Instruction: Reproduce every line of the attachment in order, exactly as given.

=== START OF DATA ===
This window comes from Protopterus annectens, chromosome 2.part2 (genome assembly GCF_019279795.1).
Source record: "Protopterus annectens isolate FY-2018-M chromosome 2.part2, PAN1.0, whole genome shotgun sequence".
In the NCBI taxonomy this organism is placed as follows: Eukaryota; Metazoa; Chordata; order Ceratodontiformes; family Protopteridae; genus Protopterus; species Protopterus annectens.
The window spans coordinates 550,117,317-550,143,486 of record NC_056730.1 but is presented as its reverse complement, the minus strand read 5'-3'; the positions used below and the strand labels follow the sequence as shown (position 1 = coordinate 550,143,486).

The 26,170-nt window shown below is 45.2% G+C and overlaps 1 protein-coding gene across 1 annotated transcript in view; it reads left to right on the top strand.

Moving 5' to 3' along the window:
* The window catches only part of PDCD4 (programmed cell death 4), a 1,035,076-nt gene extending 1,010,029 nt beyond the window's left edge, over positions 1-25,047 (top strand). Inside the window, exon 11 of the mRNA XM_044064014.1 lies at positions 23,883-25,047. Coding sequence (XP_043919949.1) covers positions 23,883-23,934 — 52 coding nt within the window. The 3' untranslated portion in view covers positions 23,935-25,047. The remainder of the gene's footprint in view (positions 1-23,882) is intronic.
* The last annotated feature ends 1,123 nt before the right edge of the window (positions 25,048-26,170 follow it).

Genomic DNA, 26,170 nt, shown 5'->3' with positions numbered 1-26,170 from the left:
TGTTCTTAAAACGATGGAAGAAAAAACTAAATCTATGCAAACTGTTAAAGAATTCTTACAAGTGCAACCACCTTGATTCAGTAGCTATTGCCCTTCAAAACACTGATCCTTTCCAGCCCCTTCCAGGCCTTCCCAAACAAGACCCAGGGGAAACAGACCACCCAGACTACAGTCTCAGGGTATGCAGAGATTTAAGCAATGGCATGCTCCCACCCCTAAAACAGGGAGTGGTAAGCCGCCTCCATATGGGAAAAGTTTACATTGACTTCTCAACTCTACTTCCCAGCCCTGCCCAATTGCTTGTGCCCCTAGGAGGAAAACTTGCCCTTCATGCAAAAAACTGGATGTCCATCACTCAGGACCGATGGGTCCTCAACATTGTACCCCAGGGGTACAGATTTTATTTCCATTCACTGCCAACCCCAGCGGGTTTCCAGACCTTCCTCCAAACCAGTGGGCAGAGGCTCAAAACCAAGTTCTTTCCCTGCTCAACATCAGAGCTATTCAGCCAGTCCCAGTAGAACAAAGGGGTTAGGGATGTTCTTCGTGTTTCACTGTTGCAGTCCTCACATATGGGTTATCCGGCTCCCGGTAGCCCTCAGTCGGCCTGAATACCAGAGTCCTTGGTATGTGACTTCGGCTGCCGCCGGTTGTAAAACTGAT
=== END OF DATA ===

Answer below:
This window comes from Protopterus annectens, chromosome 2.part2 (genome assembly GCF_019279795.1).
Source record: "Protopterus annectens isolate FY-2018-M chromosome 2.part2, PAN1.0, whole genome shotgun sequence".
In the NCBI taxonomy this organism is placed as follows: Eukaryota; Metazoa; Chordata; order Ceratodontiformes; family Protopteridae; genus Protopterus; species Protopterus annectens.
The window spans coordinates 550,117,317-550,143,486 of record NC_056730.1 but is presented as its reverse complement, the minus strand read 5'-3'; the positions used below and the strand labels follow the sequence as shown (position 1 = coordinate 550,143,486).

The 26,170-nt window shown below is 45.2% G+C and overlaps 1 protein-coding gene across 1 annotated transcript in view; it reads left to right on the top strand.

Moving 5' to 3' along the window:
* The window catches only part of PDCD4 (programmed cell death 4), a 1,035,076-nt gene extending 1,010,029 nt beyond the window's left edge, over positions 1-25,047 (top strand). Inside the window, exon 11 of the mRNA XM_044064014.1 lies at positions 23,883-25,047. Coding sequence (XP_043919949.1) covers positions 23,883-23,934 — 52 coding nt within the window. The 3' untranslated portion in view covers positions 23,935-25,047. The remainder of the gene's footprint in view (positions 1-23,882) is intronic.
* The last annotated feature ends 1,123 nt before the right edge of the window (positions 25,048-26,170 follow it).

Genomic DNA, 26,170 nt, shown 5'->3' with positions numbered 1-26,170 from the left:
TGTTCTTAAAACGATGGAAGAAAAAACTAAATCTATGCAAACTGTTAAAGAATTCTTACAAGTGCAACCACCTTGATTCAGTAGCTATTGCCCTTCAAAACACTGATCCTTTCCAGCCCCTTCCAGGCCTTCCCAAACAAGACCCAGGGGAAACAGACCACCCAGACTACAGTCTCAGGGTATGCAGAGATTTAAGCAATGGCATGCTCCCACCCCTAAAACAGGGAGTGGTAAGCCGCCTCCATATGGGAAAAGTTTACATTGACTTCTCAACTCTACTTCCCAGCCCTGCCCAATTGCTTGTGCCCCTAGGAGGAAAACTTGCCCTTCATGCAAAAAACTGGATGTCCATCACTCAGGACCGATGGGTCCTCAACATTGTACCCCAGGGGTACAGATTTTATTTCCATTCACTGCCAACCCCAGCGGGTTTCCAGACCTTCCTCCAAACCAGTGGGCAGAGGCTCAAAACCAAGTTCTTTCCCTGCTCAACATCAGAGCTATTCAGCCAGTCCCAGTAGAACAAAGGGGTTAGGGATGTTCTTCGTGTTTCACTGTTGCAGTCCTCACATATGGGTTATCCGGCTCCCGGTAGCCCTCAGTCGGCCTGAATACCAGAGTCCTTGGTATGTGACTTCGGCTGCCGCCGGTTGTAAAACTGAT